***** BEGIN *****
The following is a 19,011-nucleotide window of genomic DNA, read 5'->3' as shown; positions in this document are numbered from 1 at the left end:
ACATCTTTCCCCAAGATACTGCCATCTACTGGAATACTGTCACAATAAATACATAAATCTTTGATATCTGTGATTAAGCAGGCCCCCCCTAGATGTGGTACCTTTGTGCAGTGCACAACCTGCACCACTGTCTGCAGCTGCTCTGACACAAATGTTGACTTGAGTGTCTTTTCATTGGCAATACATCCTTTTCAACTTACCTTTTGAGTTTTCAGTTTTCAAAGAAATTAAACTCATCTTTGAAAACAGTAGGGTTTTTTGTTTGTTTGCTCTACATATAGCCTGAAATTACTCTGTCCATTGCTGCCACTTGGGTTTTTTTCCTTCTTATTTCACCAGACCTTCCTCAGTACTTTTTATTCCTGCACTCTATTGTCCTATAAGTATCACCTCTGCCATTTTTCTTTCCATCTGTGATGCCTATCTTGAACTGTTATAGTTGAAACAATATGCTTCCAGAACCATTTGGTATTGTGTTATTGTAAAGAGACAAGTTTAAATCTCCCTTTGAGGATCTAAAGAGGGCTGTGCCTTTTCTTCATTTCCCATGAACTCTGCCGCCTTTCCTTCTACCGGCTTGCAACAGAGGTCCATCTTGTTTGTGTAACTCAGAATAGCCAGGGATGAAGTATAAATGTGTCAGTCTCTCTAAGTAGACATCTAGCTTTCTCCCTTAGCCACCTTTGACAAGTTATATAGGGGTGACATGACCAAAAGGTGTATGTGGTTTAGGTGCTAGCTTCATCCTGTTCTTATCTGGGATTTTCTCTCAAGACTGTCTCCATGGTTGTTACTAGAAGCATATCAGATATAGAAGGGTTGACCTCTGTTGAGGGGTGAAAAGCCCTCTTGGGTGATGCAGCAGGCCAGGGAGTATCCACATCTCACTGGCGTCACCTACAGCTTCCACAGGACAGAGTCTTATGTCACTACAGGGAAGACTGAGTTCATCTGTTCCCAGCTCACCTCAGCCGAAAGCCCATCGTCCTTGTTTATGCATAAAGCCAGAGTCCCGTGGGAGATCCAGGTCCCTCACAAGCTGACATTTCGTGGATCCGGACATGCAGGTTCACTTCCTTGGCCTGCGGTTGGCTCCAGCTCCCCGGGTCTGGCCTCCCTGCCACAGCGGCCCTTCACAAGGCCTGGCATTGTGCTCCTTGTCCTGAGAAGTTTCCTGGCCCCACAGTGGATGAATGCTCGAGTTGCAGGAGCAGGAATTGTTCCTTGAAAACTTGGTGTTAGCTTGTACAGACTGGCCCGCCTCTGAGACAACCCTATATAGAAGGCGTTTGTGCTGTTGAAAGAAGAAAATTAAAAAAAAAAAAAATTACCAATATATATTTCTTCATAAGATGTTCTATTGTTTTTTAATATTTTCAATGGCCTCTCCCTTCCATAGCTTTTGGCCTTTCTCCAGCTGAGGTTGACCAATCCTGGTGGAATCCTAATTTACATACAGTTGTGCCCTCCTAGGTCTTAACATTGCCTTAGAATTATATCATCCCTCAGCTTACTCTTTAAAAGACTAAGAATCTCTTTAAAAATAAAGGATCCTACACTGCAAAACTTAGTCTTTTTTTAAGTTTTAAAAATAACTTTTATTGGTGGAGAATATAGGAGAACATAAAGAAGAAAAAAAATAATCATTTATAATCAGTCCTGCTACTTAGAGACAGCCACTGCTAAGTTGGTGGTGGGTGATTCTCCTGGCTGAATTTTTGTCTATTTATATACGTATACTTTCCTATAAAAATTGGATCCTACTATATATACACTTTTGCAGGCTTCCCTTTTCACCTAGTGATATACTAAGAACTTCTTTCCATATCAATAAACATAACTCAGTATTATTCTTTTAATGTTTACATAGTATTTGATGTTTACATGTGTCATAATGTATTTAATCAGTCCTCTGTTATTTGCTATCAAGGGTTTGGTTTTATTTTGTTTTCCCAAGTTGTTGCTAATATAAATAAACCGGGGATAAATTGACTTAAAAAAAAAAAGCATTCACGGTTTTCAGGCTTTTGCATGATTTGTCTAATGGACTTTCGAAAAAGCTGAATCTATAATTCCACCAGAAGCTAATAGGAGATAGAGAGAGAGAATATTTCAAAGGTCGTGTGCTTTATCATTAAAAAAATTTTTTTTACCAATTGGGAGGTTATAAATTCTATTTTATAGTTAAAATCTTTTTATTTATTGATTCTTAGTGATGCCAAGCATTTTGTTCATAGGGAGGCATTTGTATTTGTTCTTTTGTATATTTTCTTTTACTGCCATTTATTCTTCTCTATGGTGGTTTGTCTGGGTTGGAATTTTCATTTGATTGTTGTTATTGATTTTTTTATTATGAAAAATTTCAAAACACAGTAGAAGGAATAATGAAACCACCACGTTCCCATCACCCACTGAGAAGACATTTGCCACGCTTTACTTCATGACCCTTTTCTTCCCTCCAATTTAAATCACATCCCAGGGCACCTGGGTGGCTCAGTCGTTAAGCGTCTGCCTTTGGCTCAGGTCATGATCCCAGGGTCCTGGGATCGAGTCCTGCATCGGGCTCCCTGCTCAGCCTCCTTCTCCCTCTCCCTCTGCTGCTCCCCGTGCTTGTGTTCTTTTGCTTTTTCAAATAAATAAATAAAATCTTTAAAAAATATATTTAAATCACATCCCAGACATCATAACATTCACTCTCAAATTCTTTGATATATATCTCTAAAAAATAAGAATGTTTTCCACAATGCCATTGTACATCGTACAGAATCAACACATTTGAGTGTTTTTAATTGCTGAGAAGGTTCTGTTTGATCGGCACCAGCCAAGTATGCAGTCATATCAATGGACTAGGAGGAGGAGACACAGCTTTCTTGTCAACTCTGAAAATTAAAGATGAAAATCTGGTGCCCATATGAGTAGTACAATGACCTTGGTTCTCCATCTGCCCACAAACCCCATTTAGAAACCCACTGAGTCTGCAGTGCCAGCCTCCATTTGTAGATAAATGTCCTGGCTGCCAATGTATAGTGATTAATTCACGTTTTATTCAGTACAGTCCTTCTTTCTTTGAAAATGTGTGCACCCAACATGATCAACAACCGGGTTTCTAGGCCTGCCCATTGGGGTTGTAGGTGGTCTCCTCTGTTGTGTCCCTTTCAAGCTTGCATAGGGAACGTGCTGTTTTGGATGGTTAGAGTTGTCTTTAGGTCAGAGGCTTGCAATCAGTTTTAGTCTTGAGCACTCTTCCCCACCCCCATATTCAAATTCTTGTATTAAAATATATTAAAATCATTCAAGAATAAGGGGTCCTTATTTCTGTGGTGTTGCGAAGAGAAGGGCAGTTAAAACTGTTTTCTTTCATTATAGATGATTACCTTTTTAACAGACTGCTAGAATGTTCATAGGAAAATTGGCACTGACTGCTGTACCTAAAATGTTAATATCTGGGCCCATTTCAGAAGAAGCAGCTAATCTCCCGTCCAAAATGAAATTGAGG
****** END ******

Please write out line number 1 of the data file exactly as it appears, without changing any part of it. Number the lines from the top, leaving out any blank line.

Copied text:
The following is a 19,011-nucleotide window of genomic DNA, read 5'->3' as shown; positions in this document are numbered from 1 at the left end: